Gaming graphics have been fundamentally transforming over the past several years thanks to better hardware, modern and more efficient APIs, better engines, and the huge strides made in resolution upscaling. Nvidia was first to the party when it introduced its AI-based DLSS back in 2018. However, AMD has brought competition with its FidelityFX Super Resolution as well. Now, it’s Intel’s turn to show off what it can do with XeSS.
Team Blue first teased XeSS last summer with some impressive statements and a demo to back it up. Things went quite for a while though, perhaps in part due to the ongoing delays related to the Arc Alchemist GPUs. At any rate, we have some fresh info about how Intel’s upscaling technology works, compatibility, and when we’ll see it in some games so that we can try it out ourselves.
Intel’s Tom Peterson led the discussion on XeSS, which some may remember for his DLSS presentations. It’s with this in mind that it’s no surprise to hear about the many similarities between the competing technologies. XeSS uses AI neural networks to train algorithms for resolution uspcaling that can be used in gaming, just like DLSS. In very simple terms, the trained network is then able to take a lower resolution image and fill in the missing details for a final high quality image.
You should really watch the presentation, as Peterson does a great job of explaining it in greater detail in a way that wider audiences will still be able to follow. Spoiler alert, it’s actually magic.
Everyone likes free performance boosts
The benefits of Intel XeSS are obvious. It allows a GPU to render frames faster at lower resolutions that involve fewer pixels. Gamers can use it to improve their overall framerates, or increase settings such as effects, shadows, lighting, and such without negatively impacting framerates. Additionally, Intel XeSS will be compatible with Nvidia and AMD GPUs so everyone can enjoy the benefits.
Peterson also stated that Intel is committed to long-term support for developers that want to use XeSS in their games. One example shown was for Instinction, which uses Unreal Engine 5 and is due for a 2025 release. Intel generally commented on how XeSS gets plugged into games. It works much like a temporal solution in the render pipelines, which should help to ensure decent adoption rates. Given that developers already have experience adding Temporal anti-aliasing and DLSS to games, we should begin to see XeSS in a fair number of titles if integrating it really isn’t too complicated.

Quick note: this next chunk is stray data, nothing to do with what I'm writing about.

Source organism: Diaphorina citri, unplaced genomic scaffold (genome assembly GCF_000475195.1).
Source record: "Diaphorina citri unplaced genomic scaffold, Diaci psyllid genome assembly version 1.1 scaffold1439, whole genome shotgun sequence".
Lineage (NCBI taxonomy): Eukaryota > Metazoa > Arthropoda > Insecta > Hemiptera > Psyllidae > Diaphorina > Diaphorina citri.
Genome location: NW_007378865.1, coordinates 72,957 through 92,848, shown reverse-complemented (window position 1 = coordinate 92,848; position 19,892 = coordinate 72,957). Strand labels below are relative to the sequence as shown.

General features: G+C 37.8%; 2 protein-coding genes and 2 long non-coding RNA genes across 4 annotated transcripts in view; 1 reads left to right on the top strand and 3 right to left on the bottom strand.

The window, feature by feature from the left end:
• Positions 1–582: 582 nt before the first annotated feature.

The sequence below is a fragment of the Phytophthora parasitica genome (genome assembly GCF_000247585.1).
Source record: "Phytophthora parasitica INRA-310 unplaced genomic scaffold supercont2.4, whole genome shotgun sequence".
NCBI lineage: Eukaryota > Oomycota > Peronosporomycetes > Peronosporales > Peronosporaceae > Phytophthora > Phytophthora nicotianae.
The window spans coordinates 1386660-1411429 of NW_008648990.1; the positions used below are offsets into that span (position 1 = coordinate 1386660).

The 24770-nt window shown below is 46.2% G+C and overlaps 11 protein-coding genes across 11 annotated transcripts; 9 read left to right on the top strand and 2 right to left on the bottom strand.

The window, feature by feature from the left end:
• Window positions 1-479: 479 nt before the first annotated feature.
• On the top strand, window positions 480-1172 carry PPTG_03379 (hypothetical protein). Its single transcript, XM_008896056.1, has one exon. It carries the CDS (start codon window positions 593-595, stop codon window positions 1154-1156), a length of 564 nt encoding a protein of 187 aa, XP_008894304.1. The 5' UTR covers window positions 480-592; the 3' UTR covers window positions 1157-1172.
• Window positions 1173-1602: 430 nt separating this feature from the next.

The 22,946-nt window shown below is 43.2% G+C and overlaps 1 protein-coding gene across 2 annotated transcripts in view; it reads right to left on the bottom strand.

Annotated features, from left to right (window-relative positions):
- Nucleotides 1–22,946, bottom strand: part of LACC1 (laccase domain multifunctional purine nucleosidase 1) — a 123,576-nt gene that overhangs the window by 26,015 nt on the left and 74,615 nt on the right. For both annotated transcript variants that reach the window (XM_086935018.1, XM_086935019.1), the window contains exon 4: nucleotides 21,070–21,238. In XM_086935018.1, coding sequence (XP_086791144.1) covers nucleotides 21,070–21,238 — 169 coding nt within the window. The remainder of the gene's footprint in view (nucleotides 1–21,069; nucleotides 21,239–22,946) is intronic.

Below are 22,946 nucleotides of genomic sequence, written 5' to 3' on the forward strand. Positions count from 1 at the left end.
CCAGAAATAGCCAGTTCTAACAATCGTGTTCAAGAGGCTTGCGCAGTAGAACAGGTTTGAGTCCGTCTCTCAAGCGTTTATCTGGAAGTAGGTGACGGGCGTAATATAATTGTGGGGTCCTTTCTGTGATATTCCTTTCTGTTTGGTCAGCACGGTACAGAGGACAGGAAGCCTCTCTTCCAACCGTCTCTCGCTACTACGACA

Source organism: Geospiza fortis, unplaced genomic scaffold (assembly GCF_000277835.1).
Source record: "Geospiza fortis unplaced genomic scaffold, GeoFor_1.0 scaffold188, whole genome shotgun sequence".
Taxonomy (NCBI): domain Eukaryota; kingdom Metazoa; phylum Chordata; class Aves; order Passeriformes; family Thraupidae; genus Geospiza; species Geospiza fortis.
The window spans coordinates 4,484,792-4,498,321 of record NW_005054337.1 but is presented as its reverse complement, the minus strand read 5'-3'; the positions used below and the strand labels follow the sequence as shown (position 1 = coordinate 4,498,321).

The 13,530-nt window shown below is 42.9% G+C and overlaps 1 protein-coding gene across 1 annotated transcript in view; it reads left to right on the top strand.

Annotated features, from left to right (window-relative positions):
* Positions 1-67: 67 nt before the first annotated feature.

A strong list of supported games
Now for the part that gamers are sure to be most interested in. When can we expect to see XeSS in games, and which games? Intel revealed a slide showing a respectable starting number of supported games. However, Intel has a lot catching up to do if it wants to have as many supported games as the competition. The starting list of XeSS supported games on PC includes at least 21 titles as of now.
The bombshell reveal is Call of Duty Modern Warfare 2 Remastered, however, there’s plenty more. You can also expect to see Intel XeSS in Arcadegeddon, Ghostwire Tokyo, Vampire: Bloodhunt, Ghostbusters: Spirits Unleashed, Naraka: Bladepoint, Super People, Gotham Knights, Diofield Chronicles, Dolmen, Chivalry II, Redout II, The Settlers, Death Stranding, Rift Breaker, Hitman 3, Chorvs, Shadow of the Tomb Raider, and Anvil.
We’ll just have to keep an eye on updates for the individual games, but we can at least speculate that Intel XeSS will deput on October 28 when Call of Duty: Modern Warfare 2 Remastered launches. Everything we’ve seen so far for XeSS looks promising, but the independent testing has yet to come. Fingers crossed that Intel delivers another solid image upscaling alternative to Nvidia’s RTX-locked DLSS.